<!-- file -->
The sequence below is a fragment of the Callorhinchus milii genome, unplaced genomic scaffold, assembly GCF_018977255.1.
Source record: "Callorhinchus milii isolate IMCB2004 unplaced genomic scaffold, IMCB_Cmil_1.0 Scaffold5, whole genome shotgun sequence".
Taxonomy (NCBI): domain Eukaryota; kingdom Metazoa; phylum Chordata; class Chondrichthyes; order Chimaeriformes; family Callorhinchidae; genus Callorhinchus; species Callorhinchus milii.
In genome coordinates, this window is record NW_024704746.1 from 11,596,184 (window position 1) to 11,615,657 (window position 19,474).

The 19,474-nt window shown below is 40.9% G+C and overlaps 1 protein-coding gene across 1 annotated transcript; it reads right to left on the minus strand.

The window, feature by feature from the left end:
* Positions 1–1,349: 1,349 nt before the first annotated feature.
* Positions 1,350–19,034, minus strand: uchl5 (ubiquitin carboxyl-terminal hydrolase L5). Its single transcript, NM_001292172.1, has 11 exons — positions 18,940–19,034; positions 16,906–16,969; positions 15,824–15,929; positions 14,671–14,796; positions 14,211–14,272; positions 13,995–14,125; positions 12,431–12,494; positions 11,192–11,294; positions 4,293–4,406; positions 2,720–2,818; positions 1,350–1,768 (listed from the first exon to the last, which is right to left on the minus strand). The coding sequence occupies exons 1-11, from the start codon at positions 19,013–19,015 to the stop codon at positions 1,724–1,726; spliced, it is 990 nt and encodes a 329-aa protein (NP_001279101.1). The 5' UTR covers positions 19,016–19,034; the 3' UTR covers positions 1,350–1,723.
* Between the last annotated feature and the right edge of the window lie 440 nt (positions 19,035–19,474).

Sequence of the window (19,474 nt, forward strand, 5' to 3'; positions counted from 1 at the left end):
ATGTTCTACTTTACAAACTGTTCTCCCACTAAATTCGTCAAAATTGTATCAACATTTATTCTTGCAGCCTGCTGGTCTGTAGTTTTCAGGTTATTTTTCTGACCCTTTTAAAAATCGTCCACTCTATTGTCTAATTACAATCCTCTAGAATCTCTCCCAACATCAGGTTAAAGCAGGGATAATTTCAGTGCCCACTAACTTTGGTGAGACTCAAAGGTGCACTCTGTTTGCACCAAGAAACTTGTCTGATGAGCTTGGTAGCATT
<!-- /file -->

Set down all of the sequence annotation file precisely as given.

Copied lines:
The sequence below is a fragment of the Callorhinchus milii genome, unplaced genomic scaffold, assembly GCF_018977255.1.
Source record: "Callorhinchus milii isolate IMCB2004 unplaced genomic scaffold, IMCB_Cmil_1.0 Scaffold5, whole genome shotgun sequence".
Taxonomy (NCBI): domain Eukaryota; kingdom Metazoa; phylum Chordata; class Chondrichthyes; order Chimaeriformes; family Callorhinchidae; genus Callorhinchus; species Callorhinchus milii.
In genome coordinates, this window is record NW_024704746.1 from 11,596,184 (window position 1) to 11,615,657 (window position 19,474).

The 19,474-nt window shown below is 40.9% G+C and overlaps 1 protein-coding gene across 1 annotated transcript; it reads right to left on the minus strand.

The window, feature by feature from the left end:
* Positions 1–1,349: 1,349 nt before the first annotated feature.
* Positions 1,350–19,034, minus strand: uchl5 (ubiquitin carboxyl-terminal hydrolase L5). Its single transcript, NM_001292172.1, has 11 exons — positions 18,940–19,034; positions 16,906–16,969; positions 15,824–15,929; positions 14,671–14,796; positions 14,211–14,272; positions 13,995–14,125; positions 12,431–12,494; positions 11,192–11,294; positions 4,293–4,406; positions 2,720–2,818; positions 1,350–1,768 (listed from the first exon to the last, which is right to left on the minus strand). The coding sequence occupies exons 1-11, from the start codon at positions 19,013–19,015 to the stop codon at positions 1,724–1,726; spliced, it is 990 nt and encodes a 329-aa protein (NP_001279101.1). The 5' UTR covers positions 19,016–19,034; the 3' UTR covers positions 1,350–1,723.
* Between the last annotated feature and the right edge of the window lie 440 nt (positions 19,035–19,474).

Sequence of the window (19,474 nt, forward strand, 5' to 3'; positions counted from 1 at the left end):
ATGTTCTACTTTACAAACTGTTCTCCCACTAAATTCGTCAAAATTGTATCAACATTTATTCTTGCAGCCTGCTGGTCTGTAGTTTTCAGGTTATTTTTCTGACCCTTTTAAAAATCGTCCACTCTATTGTCTAATTACAATCCTCTAGAATCTCTCCCAACATCAGGTTAAAGCAGGGATAATTTCAGTGCCCACTAACTTTGGTGAGACTCAAAGGTGCACTCTGTTTGCACCAAGAAACTTGTCTGATGAGCTTGGTAGCATT